Package of work estimated to be worth $1 billion
Astaldi Canada is set to be awarded the contract for major civil works on the Muskrat Falls hydroelectric project on the lower Churchill River, near Happy Valley-Goose Bay.
Muskrat Falls. — File photo
According to project leaders at Nalcor Energy, the contract is not yet signed, but final negotiations are underway and expected to conclude “in the coming weeks.”
The work package will include construction of the powerhouse, intake, gated spillway and transition structures. It has an estimated value of about $1 billion, though that number has been floated by industry and is not confirmed by Nalcor Energy.
Nalcor has refused to release any details on the value of project contracts, including both the estimated value of contract awards and the true cost of project work at the end of the day.
In any event, the contract for major civil works signals a major step forward in the construction of what will — at 824-megawatt capacity — be Newfoundland and Labrador’s second-largest power generator after the hydroelectric generating station at Churchill Falls.
The contract for the major civil works at Muskrat Falls has received attention not only for its size and value, but also for comments made by representatives for a company in competition for the contract.
In late September, Aecon chairman and CEO John Beck — one of Astaldi’s competitors for the work — spoke out through local media in Newfoundland and Labrador, saying he felt contracts like the one for the major civil works at Muskrat Falls should not be awarded to companies who do not have experience in the jurisdiction and are not bidding with a Canadian partner.
Speaking broadly on the topic of megaproject construction in Canada, Beck warned (http://www.thetelegram.com/Business/2013-09-21/article-3398816/CEO-issues-caution-on-Muskrat-Falls-contracting/1) companies without experience in the country have come in with low bids that are too good to ignore in the case of publicly-funded projects. These low bids, he said, are the result of not understanding or underestimating project demands, national building standards, labour needs and other operational risks. In such cases, he said, while pointing to examples elsewhere in the country, companies have realized they are unable to bring in the project at the contracted price and have had overruns, squeezed subcontractors and taken shortcuts in response.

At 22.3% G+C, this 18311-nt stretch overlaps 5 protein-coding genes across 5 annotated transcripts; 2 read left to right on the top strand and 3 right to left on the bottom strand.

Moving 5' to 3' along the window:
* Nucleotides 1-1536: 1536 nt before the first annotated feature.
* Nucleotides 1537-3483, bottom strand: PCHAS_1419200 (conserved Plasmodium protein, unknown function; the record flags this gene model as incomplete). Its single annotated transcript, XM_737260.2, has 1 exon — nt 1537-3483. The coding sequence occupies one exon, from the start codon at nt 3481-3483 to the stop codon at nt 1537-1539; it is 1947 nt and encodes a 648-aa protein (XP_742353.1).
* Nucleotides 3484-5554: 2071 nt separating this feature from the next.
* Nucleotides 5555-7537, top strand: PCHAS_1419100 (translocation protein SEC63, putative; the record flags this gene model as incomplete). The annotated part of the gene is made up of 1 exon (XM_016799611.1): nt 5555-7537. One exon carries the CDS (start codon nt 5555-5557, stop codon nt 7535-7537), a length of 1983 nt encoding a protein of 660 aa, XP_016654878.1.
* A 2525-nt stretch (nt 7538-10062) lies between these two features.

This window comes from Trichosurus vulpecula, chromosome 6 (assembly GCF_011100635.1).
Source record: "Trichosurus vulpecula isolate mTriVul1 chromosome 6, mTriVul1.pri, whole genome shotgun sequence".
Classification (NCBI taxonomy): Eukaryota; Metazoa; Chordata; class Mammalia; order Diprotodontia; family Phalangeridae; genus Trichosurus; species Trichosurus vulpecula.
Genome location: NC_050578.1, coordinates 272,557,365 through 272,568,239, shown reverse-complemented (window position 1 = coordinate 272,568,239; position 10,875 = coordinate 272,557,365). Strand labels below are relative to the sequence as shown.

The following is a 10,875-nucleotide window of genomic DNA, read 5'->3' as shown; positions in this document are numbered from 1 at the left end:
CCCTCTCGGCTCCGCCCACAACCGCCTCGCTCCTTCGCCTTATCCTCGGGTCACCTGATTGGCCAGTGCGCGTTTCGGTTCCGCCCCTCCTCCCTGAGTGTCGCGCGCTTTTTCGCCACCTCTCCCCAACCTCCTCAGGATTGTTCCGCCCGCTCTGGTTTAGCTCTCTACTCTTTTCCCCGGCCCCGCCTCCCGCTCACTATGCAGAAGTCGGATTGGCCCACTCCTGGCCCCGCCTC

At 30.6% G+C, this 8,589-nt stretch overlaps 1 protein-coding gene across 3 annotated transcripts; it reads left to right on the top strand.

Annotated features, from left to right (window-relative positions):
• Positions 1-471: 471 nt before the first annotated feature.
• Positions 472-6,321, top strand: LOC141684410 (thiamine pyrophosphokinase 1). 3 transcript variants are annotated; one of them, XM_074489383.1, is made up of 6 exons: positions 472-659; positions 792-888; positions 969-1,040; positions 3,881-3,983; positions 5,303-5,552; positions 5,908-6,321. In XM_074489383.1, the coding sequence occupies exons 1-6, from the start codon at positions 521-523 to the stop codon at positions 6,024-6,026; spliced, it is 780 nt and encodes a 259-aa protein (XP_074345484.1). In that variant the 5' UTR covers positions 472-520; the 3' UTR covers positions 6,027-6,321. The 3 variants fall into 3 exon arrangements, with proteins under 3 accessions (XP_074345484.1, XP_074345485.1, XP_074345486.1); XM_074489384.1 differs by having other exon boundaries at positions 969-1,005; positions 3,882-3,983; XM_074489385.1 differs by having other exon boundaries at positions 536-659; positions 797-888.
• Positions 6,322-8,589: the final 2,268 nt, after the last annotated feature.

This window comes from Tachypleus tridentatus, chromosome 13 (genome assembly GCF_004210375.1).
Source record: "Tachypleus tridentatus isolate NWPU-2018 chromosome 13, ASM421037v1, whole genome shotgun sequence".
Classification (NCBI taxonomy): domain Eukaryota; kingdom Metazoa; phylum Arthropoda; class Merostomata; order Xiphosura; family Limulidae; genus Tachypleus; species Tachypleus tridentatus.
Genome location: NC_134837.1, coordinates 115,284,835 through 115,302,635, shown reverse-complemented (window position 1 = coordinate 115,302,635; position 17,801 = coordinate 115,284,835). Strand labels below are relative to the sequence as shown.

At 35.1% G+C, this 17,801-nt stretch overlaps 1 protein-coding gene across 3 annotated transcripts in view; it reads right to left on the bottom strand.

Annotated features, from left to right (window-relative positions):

Aecon employee and former Minister of Natural Resources in Newfoundland and Labrador, Shawn Skinner, has made similar statements ( http://www.thetelegram.com/News/Local/2013-09-04/article-3373560/Former-minister-takes-shot-at-Nalcor-contracting/1 )— with both men denying the comments are tied to their interest in the Muskrat Falls contract. Instead, they say, it is simply raising a red flag for Nalcor Energy.
The major civil works contract amounts to nearly one-sixth of all spending on Muskrat Falls, looking at the Crown corporation’s capital budget estimate of $6.2-billion for the construction at the dam site and the Labrador-Island Link running from Central Labrador to Eastern Newfoundland.
The short list for the contract to build the intake, powerhouse, spillway and transition dams at Muskrat Falls included four bidders: Astaldi S.p.A. out of Italy; a three-way partnership that includes Aecon Construction Group, Flatiron Construction and Barnard Construction; the IKC-ONE Civil Constructors partnership and a three-way joint venture of Salini S.p.A., FCC Construction S.A. and Impregilo S.p.A., also out of Italy.
“We’ve followed an extensive evaluation and selection process for this contract package,” said Gilbert Bennett, Nalcor Energy vice-president and Lower Churchill project lead in the statement announcing the contract.
“Our goal was to identify the contractor that could meet the technical requirements of the work while providing the best overall value for the project and the people of this province.”
According to the statement, Astaldi is expected to begin moving in at the site “in the coming weeks.”
About 900 people are currently at work on the project.